Heimel Group

Not seeing the trees for the wood

Researchers from the Netherlands Institute for Neuroscience have shown how it is possible that objects stand out less when they are surrounded by similar objects. This surround-suppression effect is caused by feedback from higher visual brain areas. The results of this research are important for a better understanding of the way in which the brain transforms incoming light into a cohesive image. The paper has been published in the scientific journal Current Biology.

The brain area responsible for processing vision is located at the back of the brain. The primary visual cortex, is the area where a visual stimulus first reaches the cortex. Nerve cells in this area are sensitive to perceiving objects within a very small field of vision. So when you look at a specific object, the nerve cells in the primary cortex are activated and you see this object. “But when this object is surrounded by similar objects, the cells are less active. So really what happens is that you don’t see the trees for the wood,” says Alexander Heimel, group leader at the Netherlands Institute.

Surround-suppression effect

“The theory had previously yielded the idea that this surround-suppression effect was the result of signals from higher visual brain areas. But until recently there was not much scientific evidence for this,” says principal researcher Joris Vangeneugden, aios at Maastricht University. In order to find out whether it really was a matter of higher visual brain areas signaling, the researchers measured mouse brain activity while the mouse was looking at images of different sizes. At the same time, the researchers managed to silence the higher visual areas for a couple of seconds. It turned out that the activity in the primary visual cortex increased for the larger images when these higher visual areas were paused. The suppression of the surroundings thus decreased. This shows that the higher areas do indeed provide some sort of feedback to the primary visual cortex. “They force the primary visual cortex to focus on the individual object, not on everything there is to see,” says Heimel.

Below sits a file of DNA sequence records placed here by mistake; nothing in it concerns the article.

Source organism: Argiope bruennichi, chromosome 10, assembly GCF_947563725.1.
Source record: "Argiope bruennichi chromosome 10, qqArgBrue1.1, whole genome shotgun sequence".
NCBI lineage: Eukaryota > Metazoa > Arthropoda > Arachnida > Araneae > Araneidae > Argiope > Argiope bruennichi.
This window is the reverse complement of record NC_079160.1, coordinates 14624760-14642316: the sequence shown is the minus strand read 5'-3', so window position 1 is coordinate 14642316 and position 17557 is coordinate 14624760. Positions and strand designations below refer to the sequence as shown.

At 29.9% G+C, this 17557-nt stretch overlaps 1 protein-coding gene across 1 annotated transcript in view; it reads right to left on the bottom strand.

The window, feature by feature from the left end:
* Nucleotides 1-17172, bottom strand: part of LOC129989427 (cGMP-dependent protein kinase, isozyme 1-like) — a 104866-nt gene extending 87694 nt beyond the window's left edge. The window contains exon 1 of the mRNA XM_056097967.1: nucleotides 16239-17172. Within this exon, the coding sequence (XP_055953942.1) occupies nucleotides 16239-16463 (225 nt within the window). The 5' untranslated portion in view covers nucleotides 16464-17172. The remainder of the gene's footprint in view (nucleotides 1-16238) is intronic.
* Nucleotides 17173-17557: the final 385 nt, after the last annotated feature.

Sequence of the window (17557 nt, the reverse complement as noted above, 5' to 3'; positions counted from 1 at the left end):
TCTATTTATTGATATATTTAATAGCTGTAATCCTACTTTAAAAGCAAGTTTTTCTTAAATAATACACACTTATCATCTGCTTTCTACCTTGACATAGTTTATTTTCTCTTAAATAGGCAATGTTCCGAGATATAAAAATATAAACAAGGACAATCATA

Visual prothesis

Understanding this step is necessary to understand, eventually, how the brain transforms the light that enters via our eyes into a perception that makes us understand what we see. “An understanding of how our brain does this is essential for the development of prosthetics that will make blind people see again. Merely ensuring that light reaches the brain does not always suffice; what happens after that is even more important,” says Vangeneugden.


Heimel Group

The microstructure of the cerebal cortex is remarkably similar and conserved across mammalian species. Width, lamination, neuronal cell types, connectivity, all show some species differences, but the overarching picture is one of similarity. That the same structure excels in interpreting speech, touch, vision and many other types of sensory information, suggests a circuit with amazingly adaptive information processing prowess. This has been known and appreciated for more than a century, but in the last few years the introduction of optical tools to observe and manipulate the thinking brain is promising to bring much better understanding of this marvelous structure. We are using electrophysiology, optogenetics, structural imaging, intrinsic signal imaging and calcium imaging to study the circuitry and function of mouse visual cortex and its interplay with other brain areas such as the thalamus and superior colliculus.

More background is available in a interview in Dutch with Malou van Hintum.

A recent list of all publications in English can be found at Google Scholar.

Also check out: News from the lab

Read more